Does throwing tomato soup at a famous painting force the world to respond to climate change? In this episode, Dana Fisher, School of International Service professor and director of American University’s Center for Environment, Community & Equity, joins Big World to discuss the evolution of climate activism, the demographic of people participating in climate protests, and the goal of more radical climate action.

    Fisher, whose research interests include climate activism, environmental stewardship, and climate politics, begins our conversation by explaining the evolution of climate activism over the past few decades (1:38) and discussing the rise of the “radical flank” of climate activists (5:25). Fisher also defines the term “climate shock” (10:00) and explains what happens when climate shocks are no longer shocking (13:16).

    What is motivating the population of people currently participating in climate activism (14:33)? Can we expect any significant actions or agreements coming out of COP 28 this month (20:02)? Fisher answers these questions and explains why she believes international climate conferences are not worth the carbon footprint, particularly if you are not a delegate involved in negotiating (21:52). To close out the discussion, Fisher gives our listeners a preview of her forthcoming book, Saving Ourselves: From Climate Shock to Climate Action (27:15).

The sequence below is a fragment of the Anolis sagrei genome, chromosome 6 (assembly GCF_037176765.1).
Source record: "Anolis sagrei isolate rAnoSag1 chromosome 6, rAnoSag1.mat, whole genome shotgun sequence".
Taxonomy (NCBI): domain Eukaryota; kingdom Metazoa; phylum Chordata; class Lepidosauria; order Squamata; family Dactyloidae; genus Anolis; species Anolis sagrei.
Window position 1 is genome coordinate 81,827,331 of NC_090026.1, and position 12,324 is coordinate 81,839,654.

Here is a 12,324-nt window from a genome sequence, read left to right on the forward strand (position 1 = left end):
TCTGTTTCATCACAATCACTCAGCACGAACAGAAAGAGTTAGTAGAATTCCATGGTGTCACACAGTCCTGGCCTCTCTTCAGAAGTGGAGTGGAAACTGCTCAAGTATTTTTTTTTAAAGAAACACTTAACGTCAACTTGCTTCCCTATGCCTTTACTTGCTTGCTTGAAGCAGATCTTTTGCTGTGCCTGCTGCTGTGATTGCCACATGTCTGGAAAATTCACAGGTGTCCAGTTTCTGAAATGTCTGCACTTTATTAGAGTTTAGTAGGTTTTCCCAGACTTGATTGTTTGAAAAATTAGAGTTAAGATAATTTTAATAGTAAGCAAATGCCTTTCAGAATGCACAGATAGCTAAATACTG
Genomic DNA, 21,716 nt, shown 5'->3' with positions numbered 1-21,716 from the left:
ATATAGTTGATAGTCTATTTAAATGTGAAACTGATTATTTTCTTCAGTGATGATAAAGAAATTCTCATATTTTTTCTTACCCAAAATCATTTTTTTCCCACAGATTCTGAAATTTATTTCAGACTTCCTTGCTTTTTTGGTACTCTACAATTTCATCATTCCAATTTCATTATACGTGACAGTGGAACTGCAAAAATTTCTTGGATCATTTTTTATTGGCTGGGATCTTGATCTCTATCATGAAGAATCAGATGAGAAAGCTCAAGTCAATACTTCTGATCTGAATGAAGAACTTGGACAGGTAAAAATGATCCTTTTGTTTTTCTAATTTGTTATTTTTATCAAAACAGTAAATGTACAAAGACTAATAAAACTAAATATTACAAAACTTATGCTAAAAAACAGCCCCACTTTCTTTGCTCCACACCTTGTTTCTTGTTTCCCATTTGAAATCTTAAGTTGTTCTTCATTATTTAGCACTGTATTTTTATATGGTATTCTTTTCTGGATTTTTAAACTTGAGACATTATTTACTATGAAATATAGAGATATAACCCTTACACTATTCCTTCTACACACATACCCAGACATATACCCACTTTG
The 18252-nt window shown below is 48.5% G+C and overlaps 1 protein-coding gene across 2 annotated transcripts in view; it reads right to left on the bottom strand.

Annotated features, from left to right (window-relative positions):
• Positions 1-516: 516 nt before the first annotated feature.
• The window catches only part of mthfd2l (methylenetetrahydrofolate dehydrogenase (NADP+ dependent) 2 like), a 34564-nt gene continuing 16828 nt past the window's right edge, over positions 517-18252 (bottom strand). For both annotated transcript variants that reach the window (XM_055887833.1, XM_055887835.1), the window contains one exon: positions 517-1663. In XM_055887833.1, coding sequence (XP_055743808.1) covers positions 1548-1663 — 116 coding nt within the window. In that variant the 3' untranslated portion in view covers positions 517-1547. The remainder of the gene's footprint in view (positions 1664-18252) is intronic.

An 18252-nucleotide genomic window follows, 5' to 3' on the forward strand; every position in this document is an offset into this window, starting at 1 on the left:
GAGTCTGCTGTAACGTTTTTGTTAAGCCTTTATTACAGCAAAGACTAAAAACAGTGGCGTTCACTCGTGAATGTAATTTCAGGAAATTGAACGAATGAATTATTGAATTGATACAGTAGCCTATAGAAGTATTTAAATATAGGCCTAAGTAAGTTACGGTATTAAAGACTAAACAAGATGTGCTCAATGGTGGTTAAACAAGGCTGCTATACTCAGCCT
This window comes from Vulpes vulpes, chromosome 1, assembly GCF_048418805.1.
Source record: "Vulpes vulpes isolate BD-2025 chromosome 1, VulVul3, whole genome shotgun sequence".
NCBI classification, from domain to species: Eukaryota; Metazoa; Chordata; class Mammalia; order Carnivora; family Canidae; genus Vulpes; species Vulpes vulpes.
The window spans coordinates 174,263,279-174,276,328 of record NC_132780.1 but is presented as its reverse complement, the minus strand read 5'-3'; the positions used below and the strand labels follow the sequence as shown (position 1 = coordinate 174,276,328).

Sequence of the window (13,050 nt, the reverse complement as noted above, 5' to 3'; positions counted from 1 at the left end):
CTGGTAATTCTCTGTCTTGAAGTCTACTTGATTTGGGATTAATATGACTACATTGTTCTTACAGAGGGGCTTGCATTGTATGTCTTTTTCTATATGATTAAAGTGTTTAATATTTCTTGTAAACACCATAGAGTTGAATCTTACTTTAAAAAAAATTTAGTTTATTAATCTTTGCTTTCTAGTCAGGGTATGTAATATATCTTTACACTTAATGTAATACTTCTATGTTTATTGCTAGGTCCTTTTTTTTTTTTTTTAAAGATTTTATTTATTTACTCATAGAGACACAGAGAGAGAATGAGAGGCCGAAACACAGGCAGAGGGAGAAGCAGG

In the “Take 5” segment (17:37) of this episode, Fisher answers this question: What are five climate policies you'd like to see adopted in the United States?

    • 32 min
    Why are Rohingya and Ukrainian Refugees Treated Differently?

    Why are Rohingya and Ukrainian Refugees Treated Differently?

    In this episode, School of International Service professor Tazreena Sajjad joins Big World to discuss the difference in global responses to Rohingya and Ukrainian refugees.

    Sajjad, an expert on refugees and forced displacement, begins our discussion with a brief overview of the history of the Rohingya refugee crisis (2:53). Sajjad also discusses life inside the refugee camps in Bangladesh (7:26) and explains how other countries and international aid organizations are working to help Rohingya refugees (11:19) displaced from Myanmar.